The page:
Douglas Fir

Douglas Fir Lumber from the forests of the Pacific Northwest and British Columbia have been prized for generations for their beauty, strength, and suitability for a wide variety of applications from construction to high-end joinery.  Pound for pound Douglas Fir Lumber is one of the strongest woods in the world, while it’s rich yellow-orange hues & exceptional work-ability make it popular for doors, window and floors as well as interior and exterior trim.

Douglas Fir Lumber
Douglas Fir Lumber
Douglas Fir Lumber
Douglas Fir Lumber
Douglas Fir Lumber
Douglas Fir Lumber
Douglas Fir Lumber
Douglas Fir Lumber

Douglas Fir Properties


Douglas Fir was named after Scottish botanist David Douglas, (though the scientific name is in honor of Archibald Menzies, who first described the Douglas Fir tree in the 1790s). Douglas-Fir is technically not a true Fir (Abies genus), but is in its own genus: Pseudotsuga.

The Douglas Fir tree itself grows to be very large, and yields a large amount of usable lumber and veneer for plywood. Douglas Fir is an incredibly valuable commercial timber, widely used in construction and building purposes. The lumber is very stiff and strong for its weight, and is also among the hardest and heaviest softwoods commercially available in North America.

The mechanical properties listed represent the average values from four regions: coastal, interior west, interior north, and interior south.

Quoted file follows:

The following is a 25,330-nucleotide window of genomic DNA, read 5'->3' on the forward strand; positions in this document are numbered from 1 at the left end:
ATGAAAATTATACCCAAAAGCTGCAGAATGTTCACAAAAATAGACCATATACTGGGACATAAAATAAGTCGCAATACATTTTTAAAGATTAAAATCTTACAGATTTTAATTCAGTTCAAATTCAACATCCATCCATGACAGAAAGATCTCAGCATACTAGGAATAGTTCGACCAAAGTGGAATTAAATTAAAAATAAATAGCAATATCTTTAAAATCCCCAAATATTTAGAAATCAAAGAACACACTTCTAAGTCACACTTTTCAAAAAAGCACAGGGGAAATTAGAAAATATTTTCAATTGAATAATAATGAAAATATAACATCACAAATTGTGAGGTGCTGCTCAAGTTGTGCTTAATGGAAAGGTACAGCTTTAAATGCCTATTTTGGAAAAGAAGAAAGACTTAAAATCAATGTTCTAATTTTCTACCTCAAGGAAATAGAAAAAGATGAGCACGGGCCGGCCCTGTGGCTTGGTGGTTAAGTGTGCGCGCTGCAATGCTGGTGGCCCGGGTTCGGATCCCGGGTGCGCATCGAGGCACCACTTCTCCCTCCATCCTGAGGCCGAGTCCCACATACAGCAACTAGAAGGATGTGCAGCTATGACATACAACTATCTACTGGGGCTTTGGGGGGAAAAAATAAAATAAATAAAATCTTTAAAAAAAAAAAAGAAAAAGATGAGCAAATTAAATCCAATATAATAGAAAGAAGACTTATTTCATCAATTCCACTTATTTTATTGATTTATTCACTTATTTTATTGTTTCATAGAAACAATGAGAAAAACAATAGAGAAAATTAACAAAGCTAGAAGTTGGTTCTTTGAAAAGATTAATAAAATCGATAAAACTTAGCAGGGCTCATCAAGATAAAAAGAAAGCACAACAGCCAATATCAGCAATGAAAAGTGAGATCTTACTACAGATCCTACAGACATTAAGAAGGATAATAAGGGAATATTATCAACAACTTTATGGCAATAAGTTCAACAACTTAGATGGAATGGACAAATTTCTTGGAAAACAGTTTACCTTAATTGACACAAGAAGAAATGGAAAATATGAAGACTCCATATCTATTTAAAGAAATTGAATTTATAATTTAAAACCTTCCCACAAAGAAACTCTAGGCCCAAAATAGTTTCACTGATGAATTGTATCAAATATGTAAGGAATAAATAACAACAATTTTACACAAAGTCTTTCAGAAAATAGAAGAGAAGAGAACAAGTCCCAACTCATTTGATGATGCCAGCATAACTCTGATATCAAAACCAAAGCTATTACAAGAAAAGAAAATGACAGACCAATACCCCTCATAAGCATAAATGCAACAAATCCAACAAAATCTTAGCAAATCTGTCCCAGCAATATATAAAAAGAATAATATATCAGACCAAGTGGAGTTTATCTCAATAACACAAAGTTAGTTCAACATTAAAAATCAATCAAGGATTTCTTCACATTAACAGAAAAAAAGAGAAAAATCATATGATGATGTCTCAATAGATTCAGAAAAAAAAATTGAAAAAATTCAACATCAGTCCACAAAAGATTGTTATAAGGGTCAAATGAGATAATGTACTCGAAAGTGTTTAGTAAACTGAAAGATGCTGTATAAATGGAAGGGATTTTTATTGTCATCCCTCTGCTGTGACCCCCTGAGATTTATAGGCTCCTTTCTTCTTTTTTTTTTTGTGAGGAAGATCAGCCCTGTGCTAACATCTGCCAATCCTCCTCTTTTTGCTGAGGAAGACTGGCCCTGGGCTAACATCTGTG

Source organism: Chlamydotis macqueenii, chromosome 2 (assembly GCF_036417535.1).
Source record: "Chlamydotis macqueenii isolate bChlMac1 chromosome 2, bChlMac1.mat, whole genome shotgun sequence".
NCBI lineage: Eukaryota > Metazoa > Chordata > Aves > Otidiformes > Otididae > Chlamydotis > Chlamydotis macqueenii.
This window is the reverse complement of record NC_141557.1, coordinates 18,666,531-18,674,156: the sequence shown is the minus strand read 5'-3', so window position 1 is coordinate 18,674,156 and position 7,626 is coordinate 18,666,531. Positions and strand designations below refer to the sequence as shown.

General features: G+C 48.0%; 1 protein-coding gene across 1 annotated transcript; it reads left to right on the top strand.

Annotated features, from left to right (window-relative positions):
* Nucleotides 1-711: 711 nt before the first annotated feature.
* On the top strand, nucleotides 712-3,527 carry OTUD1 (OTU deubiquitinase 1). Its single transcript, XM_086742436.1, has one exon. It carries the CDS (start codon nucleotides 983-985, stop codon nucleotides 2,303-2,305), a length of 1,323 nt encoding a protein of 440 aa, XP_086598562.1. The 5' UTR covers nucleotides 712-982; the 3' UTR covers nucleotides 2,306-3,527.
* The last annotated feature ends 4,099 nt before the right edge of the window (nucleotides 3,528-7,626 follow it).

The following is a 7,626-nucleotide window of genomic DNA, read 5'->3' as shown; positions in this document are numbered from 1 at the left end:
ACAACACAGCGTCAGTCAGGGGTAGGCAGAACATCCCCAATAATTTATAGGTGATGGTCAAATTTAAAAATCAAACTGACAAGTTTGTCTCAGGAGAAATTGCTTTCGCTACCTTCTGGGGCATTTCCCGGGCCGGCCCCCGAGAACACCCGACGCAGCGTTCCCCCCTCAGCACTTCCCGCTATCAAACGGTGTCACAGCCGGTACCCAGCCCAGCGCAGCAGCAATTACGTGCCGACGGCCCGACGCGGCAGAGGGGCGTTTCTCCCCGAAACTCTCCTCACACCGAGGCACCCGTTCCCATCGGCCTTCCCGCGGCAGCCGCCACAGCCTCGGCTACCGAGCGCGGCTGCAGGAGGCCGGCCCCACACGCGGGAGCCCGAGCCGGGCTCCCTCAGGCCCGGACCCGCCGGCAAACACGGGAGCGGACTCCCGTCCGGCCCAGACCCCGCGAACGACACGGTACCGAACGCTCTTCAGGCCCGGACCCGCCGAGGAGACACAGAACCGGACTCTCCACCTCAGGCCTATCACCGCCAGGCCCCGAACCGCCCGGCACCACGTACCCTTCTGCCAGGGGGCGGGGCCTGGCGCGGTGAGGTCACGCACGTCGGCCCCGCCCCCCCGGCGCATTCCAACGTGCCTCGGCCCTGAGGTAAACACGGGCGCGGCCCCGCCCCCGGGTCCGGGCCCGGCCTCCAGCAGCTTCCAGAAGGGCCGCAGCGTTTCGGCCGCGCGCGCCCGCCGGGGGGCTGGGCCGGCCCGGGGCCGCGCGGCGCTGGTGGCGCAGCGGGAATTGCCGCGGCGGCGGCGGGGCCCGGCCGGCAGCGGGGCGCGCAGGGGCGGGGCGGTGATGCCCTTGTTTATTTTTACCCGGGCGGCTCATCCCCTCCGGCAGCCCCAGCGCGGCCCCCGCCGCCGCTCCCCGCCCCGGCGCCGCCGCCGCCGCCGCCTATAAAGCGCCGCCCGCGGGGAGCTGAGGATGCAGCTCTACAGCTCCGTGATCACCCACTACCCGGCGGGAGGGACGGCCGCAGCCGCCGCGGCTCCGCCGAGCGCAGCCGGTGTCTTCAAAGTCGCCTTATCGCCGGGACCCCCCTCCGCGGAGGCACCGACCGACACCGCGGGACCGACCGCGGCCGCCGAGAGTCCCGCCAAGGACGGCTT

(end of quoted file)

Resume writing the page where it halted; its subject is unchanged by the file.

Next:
• Sustainability: This wood species is not listed in the CITES Appendices, and is reported by the IUCN as being a species of least concern.
  • Workability:  This lumber typically machines well, but has a moderate blunting effect on cutters. Accepts stains, glues, and finishes well.
  • color/appearance: Can vary in color based upon age and location of tree. Usually a light brown color with a hint of red and/or yellow, with darker growth rings.  In vertical grain pieces, the grain is typically straight and plain. In flatGRAIN pieces, (typically seen in rotary-sliced veneers), the lumber can exhibit wild grain patterns.



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P.O. Box 279
31950 NW Commercial St.
North Plains, OR 97133

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(800) 972-2746
(503) 647-5011